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Concerned about VRBOs

| May 18, 2022 7:20 AM

Our family owns a home and lives in the Wildcat Estate subdivision. 

This is a very small subdivision with a short (essentially) one-way street. It was developed in the mid-2000s by Cahoon Enterprises LLC as a “high quality private single-family residential environment” (according to the CCRs). In the definitions on page 3, these CCRs define single-family as “a group of one or more persons related by blood or marriage.”

These same CCRs restrict all private single-family residences so that “no single structure shall be altered to provide residence for more than one family.” These Covenants are to run an initial 30 years with 10-year extensions.

Clearly Mr. Cahoon envisioned a quiet, residential community – which is why we purchased directly from him.   

Since our purchase in January of 2018, we have seen a steady and constant shift between “homeowner” and “renter” occupancy. Recently three of our 30 townhouses have either been granted or applied for “short-term rental” status under the city’s conditional use process. These actions have had a negative and ongoing impact on the single-family residential character of our neighborhood and numerous homeowners have written in opposition. Yet, without additional conditions or any public review/hearing before the Board of Adjustment (as required by 18.210.110 (D)) the Zoning Administrator has been granting approval without apparent concern for the quality of our neighborhood or concerns and issues raised by homeowners (e.g., increased traffic, noise, congestion and demand for public services, etc.) and/or the binding provisions of our subdivision CCRs.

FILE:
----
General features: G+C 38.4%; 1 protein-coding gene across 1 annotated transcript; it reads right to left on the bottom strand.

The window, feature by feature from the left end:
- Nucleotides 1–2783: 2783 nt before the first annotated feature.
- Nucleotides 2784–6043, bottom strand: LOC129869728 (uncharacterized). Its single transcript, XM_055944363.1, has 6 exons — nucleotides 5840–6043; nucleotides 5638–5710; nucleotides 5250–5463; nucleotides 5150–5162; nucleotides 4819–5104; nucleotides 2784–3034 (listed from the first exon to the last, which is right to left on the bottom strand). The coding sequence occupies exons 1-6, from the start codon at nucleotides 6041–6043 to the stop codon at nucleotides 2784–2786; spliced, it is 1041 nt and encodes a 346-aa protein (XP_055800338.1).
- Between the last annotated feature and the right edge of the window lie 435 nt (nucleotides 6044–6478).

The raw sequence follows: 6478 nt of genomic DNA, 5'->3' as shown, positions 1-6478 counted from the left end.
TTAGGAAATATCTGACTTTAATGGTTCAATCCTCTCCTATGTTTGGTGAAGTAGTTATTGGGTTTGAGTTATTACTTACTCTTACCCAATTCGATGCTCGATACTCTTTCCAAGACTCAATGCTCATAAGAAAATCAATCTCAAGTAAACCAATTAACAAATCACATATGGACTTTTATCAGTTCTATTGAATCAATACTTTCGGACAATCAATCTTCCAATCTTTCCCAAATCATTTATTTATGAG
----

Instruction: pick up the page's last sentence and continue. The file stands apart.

We fully recognize the exorbitant economic value of operating short-term rentals (with between three and 10 times the financial return of a long-term rental), but these are not elderly, fixed income homeowners like ourselves who need extra cash to pay bills and maintain their property — these are doctors, nurses and well compensated professionals who are only purchasing because they see a market opportunity to make additional monthly income (and often force out long-time rental families who can’t financially compete). Even our long-term rental landlords and property managers have privately stated their opposition to the dramatic rise in short-term rentals. We are not witnessing the building of a vibrant homeowner community but rather a transient, often party environment. The short-term gains of a few should not overshadow the long-term investments and sense of place of the majority. 

Today VRBO and AirBNB report upwards of 500 short-term rentals in the greater Columbia Falls area (and that’s not counting the likely dozens if not hundreds of others who advertise privately or through a property management company – such as Meadow Lake and like multifamily housing projects). With this pace of rental conversions and only expensive new residential development, where are single people, average couples and young families supposed to find safe, decent and affordable housing? One Councilmember has even had to purchase an adjoining property to address the housing crisis their business is experiencing! Our son who earns $16 per hour (with no benefits) has to often work one full-time and one part-time (nights/weekends) job and lives with two other people to afford their $2,600 per month single-family home just outside city limits. This means that with rent and utilities he’s paying nearly 44% of his monthly take-home income toward housing when U.S. HUD recommends only 30% (which leaves nothing for an emergency car repair or medical bill that could threaten his employment, etc.). With these wages and such a high cost of housing he will likely never be able to become a homeowner, gain equity and build wealth like most of us did to gain middle-class status. That’s shameful.

Therefore, we kindly request that the Mayor and/or Council direct city staff to conduct a comprehensive review and analysis of Columbia Falls rental housing market with findings and policy recommendations to hopefully adjust and reinstitute greater balance between the short and long-term rental housing markets. 

Connie Copeland 

Patrick Malone 

Columbia Falls

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